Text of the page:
Coal is known for providing more even, consistent heating, but wood stoves require less maintenance and are regulated less harshly than those that use coal. Both types of stoves have largely been supplanted by gas and electric stoves.
Although coal was once a popular option for cooking, it doesn't burn cleanly, and the particulate matter and combustion by-products it releases are considered more dangerous than those released by wood. As a result, some areas allow wood stoves to be installed but ban the use of coal stoves. Coal also generates a greater amount of dangerous smoke and requires larger chimneys, which vent away much of the heat it generates.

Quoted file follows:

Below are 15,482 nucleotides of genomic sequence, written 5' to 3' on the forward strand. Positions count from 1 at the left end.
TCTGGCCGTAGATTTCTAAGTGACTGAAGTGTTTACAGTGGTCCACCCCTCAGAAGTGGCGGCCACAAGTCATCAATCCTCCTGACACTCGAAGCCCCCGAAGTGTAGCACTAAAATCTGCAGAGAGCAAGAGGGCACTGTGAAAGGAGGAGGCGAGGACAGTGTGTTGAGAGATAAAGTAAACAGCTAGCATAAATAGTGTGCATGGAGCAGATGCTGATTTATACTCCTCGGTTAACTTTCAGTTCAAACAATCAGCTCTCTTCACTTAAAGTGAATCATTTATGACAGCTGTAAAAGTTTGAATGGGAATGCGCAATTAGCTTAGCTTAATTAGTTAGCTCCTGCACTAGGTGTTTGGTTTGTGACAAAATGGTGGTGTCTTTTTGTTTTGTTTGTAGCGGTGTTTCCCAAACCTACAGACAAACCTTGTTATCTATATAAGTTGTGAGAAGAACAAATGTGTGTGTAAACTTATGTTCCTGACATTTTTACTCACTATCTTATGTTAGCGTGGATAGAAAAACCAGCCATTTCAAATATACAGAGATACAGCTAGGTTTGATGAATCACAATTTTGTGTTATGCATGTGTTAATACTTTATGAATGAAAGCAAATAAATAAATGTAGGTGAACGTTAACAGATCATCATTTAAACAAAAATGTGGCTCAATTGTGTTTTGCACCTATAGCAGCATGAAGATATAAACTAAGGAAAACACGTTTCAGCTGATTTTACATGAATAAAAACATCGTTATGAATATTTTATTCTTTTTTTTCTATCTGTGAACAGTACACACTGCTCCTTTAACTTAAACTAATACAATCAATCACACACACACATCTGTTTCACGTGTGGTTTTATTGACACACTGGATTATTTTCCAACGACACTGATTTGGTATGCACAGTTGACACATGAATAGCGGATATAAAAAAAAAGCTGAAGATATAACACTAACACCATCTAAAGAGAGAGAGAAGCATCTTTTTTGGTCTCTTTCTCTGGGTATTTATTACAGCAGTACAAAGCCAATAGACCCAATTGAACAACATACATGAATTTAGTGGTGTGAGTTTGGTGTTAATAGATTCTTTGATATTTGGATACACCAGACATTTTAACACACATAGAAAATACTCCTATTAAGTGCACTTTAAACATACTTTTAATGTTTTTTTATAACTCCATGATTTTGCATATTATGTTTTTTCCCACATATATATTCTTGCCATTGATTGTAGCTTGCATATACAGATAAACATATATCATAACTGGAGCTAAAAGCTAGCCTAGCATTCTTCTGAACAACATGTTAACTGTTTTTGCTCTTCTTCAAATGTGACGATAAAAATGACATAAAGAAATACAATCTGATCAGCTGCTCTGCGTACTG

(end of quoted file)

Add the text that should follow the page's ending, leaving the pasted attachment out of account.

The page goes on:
By weight, coal stores more energy than wood, so less space is needed to store fuel. This greater energy efficiency also allows users to replace coal less frequently. Despite these advantages, coal fires need to be tended to regularly, and coal generates more ash, which requires careful disposal. Wood pellets and other similar products burn more cleanly and require less maintenance.
Gas stoves, by comparison, require only occasional maintenance and do not produce ash. Efficient gas stoves release only carbon dioxide and water vapor, which are not toxic. Those who do not have gas connections can rely on electrical stoves, which are more expensive to run but require no maintenance at all.